British chain Marks and Spencer may close Paris stores after Brexit supply chaos

British chain Marks and Spencer may close Paris stores after Brexit supply chaos
Photo: Alain Jocard/AFP
The British retail chain Marks and Spencer is reported to be closing its Paris stores after Brexit-relayed supply problems lead to months of empty shelves.

Ever since the end of the Brexit transition period in January 2021, shoppers in Paris have been reporting empty shelves in Marks & Spencer’s popular Paris food stores.

Now the company says it is placing its European operation under review, with British newspapers reporting that the chain is likely to close its Paris stores.

The company has not commented on reports of closures, but said in a statement: “In light of the new customs arrangements, we are taking decisive steps to reconfigure our European operations and have already made changes to food exports into the Czech Republic.

“We operate a franchise business in France and are undertaking a review of the model with our two partners.”

Marks & Spencer closed its French clothing stores in 2001 but in 2010 returned to Paris with a number of smaller Food Hall stores selling British produce, which have proved popular both with British residents in France and with Parisians.

There are now 20 Marks & Spencer Food Hall stores in France; one in Lille and the rest in Paris and its suburbs.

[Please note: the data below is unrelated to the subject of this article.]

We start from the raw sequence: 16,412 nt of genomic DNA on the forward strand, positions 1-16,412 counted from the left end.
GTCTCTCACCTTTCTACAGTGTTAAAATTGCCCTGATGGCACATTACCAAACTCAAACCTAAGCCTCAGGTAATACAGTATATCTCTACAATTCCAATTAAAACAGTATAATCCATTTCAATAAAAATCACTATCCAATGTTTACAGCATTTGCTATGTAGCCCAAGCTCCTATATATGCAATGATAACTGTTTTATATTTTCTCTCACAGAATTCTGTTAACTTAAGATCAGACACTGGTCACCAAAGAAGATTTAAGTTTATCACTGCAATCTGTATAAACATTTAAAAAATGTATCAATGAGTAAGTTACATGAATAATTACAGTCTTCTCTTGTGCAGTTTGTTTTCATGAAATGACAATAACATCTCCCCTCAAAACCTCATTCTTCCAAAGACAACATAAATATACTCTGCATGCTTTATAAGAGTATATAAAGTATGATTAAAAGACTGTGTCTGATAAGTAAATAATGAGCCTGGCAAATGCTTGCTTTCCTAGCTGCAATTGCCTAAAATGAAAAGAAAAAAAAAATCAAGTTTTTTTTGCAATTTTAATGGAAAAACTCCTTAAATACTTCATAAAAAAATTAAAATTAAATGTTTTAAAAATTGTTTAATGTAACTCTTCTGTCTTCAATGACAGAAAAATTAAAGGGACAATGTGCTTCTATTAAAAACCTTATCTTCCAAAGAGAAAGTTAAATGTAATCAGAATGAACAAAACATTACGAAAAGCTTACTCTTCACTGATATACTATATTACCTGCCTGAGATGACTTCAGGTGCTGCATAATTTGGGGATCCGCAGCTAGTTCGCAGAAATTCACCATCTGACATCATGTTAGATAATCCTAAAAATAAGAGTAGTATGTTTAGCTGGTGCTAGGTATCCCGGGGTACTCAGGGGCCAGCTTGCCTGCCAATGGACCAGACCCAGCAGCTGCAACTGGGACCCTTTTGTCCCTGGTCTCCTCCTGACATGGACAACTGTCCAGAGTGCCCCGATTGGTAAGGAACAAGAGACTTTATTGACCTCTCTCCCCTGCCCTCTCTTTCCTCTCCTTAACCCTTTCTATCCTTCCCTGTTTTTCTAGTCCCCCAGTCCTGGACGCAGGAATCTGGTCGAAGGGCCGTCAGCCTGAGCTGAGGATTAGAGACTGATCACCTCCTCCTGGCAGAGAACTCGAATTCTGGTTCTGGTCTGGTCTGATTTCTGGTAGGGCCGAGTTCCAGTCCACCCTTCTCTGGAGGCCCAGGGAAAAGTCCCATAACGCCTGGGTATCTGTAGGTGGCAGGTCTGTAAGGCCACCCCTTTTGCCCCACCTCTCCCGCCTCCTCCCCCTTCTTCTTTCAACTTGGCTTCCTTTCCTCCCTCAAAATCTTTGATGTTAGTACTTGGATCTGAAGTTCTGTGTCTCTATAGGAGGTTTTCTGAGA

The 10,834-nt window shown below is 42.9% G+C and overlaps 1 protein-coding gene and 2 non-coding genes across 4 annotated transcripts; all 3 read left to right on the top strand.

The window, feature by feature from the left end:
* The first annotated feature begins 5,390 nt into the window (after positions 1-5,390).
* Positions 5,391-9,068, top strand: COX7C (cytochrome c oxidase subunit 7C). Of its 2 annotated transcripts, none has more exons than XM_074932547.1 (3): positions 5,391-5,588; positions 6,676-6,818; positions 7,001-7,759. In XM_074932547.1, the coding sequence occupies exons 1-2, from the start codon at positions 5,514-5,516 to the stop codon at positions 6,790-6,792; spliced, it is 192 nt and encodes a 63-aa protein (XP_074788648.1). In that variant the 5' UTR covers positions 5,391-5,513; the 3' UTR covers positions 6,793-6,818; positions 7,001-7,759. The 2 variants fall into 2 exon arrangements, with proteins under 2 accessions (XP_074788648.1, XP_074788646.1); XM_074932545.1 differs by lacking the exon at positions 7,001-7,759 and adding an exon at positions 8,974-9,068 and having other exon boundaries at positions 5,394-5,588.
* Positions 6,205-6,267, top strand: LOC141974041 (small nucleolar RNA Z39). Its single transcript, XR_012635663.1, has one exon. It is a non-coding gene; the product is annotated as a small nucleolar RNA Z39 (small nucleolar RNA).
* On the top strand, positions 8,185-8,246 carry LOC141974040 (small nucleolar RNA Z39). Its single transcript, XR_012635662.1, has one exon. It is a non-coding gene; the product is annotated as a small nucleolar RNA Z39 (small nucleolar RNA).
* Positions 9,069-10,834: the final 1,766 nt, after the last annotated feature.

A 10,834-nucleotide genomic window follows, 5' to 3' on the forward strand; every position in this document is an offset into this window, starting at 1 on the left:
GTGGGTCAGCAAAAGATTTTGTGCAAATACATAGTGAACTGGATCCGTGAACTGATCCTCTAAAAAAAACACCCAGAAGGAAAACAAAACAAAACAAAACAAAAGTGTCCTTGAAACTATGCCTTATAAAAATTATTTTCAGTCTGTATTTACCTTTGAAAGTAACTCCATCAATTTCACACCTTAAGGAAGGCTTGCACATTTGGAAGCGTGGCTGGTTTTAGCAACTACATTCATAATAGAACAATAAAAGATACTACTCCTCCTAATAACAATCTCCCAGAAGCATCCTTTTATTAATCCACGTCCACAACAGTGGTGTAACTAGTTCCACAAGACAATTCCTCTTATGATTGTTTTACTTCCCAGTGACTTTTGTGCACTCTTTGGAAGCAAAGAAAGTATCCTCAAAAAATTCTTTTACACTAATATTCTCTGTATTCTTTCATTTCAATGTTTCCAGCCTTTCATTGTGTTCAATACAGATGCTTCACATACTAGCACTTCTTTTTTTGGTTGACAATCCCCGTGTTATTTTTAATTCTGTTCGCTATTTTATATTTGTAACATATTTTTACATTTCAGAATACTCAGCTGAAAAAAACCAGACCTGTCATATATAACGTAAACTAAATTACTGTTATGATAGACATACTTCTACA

The company faces a particular challenge in the post-Brexit world as its European stores are supplied from the UK – and one of its selling points for Brits abroad is that the sandwiches and ready meals are identical to those in the UK.

Dozens of customers posted photos on social media of empty shelves in Paris M&S stores in January and February, and although the situation seems to have improved slightly since then, the store is also selling an increasing number of French products.

(article continues below)

See also on The Local:

Company chairman Archie Norman has repeatedly warned of problems caused by the UK’s decision to leave not only the EU but the single market and customs union as well, meaning that all foodstuffs imported from the UK face strict health regulations.

Back in August 2018 he told the Financial Times: “If our lorries are sitting in a lorry park near Dover for half a day, that would be the demise of the great M&S sandwich in Paris.”

The news was greeted with dismay by Brits living in Paris, who rely on the store for little tastes of home.

Member comments

The Local is not responsible for content posted by users.

Become a Member to leave a comment.Or login here.